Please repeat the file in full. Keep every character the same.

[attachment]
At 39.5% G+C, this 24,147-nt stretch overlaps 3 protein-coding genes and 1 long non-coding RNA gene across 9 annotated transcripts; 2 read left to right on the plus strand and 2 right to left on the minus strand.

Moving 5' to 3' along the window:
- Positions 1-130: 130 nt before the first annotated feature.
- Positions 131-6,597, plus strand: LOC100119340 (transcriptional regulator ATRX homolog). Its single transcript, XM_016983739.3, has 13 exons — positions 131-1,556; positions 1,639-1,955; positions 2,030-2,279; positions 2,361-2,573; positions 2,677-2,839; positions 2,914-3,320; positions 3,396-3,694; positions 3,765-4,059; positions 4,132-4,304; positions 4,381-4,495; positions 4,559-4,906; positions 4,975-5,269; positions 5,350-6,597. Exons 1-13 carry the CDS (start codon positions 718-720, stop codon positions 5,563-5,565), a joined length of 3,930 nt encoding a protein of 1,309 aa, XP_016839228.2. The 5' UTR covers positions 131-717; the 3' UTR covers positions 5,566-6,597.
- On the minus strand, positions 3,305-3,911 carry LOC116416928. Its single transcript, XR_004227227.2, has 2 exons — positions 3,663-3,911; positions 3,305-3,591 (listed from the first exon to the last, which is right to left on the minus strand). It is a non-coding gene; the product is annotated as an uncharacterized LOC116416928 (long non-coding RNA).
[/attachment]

At 39.5% G+C, this 24,147-nt stretch overlaps 3 protein-coding genes and 1 long non-coding RNA gene across 9 annotated transcripts; 2 read left to right on the plus strand and 2 right to left on the minus strand.

Moving 5' to 3' along the window:
- Positions 1-130: 130 nt before the first annotated feature.
- Positions 131-6,597, plus strand: LOC100119340 (transcriptional regulator ATRX homolog). Its single transcript, XM_016983739.3, has 13 exons — positions 131-1,556; positions 1,639-1,955; positions 2,030-2,279; positions 2,361-2,573; positions 2,677-2,839; positions 2,914-3,320; positions 3,396-3,694; positions 3,765-4,059; positions 4,132-4,304; positions 4,381-4,495; positions 4,559-4,906; positions 4,975-5,269; positions 5,350-6,597. Exons 1-13 carry the CDS (start codon positions 718-720, stop codon positions 5,563-5,565), a joined length of 3,930 nt encoding a protein of 1,309 aa, XP_016839228.2. The 5' UTR covers positions 131-717; the 3' UTR covers positions 5,566-6,597.
- On the minus strand, positions 3,305-3,911 carry LOC116416928. Its single transcript, XR_004227227.2, has 2 exons — positions 3,663-3,911; positions 3,305-3,591 (listed from the first exon to the last, which is right to left on the minus strand). It is a non-coding gene; the product is annotated as an uncharacterized LOC116416928 (long non-coding RNA).